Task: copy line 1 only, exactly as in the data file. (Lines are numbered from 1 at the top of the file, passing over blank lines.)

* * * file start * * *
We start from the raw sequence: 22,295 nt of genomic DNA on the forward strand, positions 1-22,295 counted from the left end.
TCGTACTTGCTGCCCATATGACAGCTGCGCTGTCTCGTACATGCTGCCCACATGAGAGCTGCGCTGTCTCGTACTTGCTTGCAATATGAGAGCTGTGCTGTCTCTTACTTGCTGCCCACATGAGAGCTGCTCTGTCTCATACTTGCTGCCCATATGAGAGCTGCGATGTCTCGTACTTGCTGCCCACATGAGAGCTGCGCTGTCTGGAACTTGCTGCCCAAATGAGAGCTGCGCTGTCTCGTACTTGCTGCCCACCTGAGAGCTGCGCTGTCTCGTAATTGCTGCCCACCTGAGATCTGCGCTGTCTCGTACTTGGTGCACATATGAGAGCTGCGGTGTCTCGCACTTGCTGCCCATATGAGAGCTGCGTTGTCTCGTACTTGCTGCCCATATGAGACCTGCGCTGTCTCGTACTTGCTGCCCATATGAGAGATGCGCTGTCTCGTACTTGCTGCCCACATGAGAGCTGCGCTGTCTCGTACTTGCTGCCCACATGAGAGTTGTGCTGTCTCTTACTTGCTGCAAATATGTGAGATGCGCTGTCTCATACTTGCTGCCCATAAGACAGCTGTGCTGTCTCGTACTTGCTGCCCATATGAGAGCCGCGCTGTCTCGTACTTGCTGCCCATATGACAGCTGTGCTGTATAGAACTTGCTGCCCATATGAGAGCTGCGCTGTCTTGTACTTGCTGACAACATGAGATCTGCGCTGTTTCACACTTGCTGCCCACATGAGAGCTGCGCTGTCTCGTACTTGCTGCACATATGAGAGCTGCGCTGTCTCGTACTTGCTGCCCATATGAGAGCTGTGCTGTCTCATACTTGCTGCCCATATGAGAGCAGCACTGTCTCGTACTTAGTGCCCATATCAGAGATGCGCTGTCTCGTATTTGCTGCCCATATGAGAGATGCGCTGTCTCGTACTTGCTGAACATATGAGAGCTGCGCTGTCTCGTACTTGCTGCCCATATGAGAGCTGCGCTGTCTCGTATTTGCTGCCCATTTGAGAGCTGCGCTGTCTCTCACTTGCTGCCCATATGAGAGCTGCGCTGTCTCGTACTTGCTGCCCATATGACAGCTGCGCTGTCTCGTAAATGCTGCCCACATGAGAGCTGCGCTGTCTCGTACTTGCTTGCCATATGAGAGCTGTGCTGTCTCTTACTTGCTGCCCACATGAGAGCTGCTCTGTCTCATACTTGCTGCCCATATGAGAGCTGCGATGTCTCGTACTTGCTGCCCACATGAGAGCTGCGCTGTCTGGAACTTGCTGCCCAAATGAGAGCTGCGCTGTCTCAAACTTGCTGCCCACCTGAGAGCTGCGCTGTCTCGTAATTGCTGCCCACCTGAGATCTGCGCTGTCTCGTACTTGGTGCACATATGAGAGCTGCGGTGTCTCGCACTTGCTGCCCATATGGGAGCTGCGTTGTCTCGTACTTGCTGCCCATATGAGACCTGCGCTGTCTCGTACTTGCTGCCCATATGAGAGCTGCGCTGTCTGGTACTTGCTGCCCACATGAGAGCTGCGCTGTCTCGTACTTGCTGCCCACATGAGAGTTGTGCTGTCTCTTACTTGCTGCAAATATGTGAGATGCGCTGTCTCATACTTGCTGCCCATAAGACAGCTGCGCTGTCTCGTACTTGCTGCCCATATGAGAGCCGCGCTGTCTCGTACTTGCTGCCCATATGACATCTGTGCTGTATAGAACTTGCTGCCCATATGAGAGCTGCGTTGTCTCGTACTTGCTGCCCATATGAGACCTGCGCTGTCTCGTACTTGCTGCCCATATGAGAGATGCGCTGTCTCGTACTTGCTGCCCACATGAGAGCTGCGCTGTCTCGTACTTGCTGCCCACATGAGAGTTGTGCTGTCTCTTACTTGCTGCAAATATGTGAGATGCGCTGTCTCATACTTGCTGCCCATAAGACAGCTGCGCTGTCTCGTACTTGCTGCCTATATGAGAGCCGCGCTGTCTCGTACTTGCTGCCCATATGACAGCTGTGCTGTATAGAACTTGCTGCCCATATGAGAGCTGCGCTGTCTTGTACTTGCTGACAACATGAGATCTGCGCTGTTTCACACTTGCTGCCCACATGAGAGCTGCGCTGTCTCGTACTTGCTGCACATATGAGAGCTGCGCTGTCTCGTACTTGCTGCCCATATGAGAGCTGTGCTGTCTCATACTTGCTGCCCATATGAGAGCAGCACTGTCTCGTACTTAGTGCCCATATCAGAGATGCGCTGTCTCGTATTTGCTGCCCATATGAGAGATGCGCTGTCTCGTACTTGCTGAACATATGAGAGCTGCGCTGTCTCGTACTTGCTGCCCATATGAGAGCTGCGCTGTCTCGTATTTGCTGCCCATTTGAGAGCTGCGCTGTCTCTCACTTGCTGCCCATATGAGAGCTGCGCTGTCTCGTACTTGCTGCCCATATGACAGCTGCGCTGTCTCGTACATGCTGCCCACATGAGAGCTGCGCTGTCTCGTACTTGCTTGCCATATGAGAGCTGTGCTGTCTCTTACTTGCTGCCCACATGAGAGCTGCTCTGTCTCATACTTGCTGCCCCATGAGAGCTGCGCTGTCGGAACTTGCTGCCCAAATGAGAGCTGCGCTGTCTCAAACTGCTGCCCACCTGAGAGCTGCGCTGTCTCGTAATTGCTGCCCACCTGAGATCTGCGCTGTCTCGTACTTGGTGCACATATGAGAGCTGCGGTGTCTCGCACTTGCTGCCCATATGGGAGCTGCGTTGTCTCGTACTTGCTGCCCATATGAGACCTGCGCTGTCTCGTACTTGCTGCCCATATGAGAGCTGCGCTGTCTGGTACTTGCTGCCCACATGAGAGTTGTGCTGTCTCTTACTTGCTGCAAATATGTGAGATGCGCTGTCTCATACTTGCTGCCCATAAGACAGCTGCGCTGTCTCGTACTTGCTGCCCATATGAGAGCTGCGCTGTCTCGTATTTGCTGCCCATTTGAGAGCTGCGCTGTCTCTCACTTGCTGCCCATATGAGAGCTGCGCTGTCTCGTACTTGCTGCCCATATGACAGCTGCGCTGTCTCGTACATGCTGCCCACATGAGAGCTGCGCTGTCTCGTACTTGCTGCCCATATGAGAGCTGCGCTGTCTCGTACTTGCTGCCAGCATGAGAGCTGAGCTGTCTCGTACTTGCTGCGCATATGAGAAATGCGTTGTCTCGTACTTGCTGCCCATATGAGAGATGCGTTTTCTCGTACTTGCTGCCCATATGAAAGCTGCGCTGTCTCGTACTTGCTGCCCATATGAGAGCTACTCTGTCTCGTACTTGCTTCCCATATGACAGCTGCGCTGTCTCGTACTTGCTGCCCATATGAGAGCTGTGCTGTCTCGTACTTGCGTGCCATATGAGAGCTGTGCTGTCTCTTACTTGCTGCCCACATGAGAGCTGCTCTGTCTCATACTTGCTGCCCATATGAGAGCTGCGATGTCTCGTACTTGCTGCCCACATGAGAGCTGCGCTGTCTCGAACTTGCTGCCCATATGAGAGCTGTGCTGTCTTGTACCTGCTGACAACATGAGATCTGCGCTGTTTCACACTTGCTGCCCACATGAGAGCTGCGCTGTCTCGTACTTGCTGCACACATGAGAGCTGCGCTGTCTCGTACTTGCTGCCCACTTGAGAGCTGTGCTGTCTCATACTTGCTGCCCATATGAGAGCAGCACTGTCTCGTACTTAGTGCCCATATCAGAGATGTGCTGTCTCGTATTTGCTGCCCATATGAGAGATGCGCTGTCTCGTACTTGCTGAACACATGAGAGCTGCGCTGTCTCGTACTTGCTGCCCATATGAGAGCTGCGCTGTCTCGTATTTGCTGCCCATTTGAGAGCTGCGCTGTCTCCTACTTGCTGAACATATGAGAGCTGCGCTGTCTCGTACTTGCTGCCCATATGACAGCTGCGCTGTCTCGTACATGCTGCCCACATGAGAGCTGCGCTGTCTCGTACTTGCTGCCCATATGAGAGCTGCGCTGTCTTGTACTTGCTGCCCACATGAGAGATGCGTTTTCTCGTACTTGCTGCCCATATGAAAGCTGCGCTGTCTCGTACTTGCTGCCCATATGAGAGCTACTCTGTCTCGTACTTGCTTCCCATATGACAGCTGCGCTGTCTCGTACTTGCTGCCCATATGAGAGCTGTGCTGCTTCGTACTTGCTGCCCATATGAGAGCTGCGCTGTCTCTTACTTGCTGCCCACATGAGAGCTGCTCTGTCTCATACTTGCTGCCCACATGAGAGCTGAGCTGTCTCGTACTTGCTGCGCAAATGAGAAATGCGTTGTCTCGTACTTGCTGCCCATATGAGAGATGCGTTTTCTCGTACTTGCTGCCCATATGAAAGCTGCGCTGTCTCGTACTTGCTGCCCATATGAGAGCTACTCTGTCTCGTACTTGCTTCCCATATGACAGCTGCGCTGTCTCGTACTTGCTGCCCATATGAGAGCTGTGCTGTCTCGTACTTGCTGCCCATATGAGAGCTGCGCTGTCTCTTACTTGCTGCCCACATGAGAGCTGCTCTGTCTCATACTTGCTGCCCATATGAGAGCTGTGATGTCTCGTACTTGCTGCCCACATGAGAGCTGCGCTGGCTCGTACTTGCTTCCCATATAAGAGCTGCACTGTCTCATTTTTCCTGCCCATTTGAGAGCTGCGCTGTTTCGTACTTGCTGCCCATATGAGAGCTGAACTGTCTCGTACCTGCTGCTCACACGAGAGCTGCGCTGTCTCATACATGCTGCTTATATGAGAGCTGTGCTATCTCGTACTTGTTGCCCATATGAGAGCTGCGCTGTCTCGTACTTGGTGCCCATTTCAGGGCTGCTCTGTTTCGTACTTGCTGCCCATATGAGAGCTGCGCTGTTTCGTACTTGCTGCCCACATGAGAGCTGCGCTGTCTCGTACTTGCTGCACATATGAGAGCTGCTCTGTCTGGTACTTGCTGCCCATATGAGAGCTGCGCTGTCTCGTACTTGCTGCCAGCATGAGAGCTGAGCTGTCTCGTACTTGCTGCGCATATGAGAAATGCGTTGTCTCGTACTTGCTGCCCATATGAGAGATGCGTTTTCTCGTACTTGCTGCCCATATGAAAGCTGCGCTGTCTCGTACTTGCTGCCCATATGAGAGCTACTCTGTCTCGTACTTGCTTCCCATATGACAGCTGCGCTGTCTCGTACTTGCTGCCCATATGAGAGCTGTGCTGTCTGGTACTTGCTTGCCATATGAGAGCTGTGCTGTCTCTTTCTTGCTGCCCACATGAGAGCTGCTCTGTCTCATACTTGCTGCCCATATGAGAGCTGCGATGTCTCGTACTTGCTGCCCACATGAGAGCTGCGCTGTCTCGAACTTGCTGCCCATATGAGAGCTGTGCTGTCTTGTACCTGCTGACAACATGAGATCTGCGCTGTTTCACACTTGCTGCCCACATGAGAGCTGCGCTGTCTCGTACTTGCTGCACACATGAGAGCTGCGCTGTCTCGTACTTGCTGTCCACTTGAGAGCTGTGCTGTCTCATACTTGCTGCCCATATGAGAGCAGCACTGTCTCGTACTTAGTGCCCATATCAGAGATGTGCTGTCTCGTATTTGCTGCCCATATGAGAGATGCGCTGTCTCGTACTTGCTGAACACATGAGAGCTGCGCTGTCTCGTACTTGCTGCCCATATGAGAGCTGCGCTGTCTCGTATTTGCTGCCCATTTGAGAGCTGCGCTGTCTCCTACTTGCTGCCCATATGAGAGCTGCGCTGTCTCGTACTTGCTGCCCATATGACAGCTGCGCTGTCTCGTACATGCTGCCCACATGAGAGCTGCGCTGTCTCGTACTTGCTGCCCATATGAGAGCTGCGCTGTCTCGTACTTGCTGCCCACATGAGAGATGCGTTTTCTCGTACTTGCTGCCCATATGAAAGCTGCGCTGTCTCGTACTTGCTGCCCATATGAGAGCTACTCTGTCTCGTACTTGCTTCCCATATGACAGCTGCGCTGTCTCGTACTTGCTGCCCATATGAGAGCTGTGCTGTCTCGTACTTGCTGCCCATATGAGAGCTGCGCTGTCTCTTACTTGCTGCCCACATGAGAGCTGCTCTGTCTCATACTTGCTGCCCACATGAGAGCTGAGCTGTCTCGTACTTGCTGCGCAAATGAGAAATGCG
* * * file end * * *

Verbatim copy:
We start from the raw sequence: 22,295 nt of genomic DNA on the forward strand, positions 1-22,295 counted from the left end.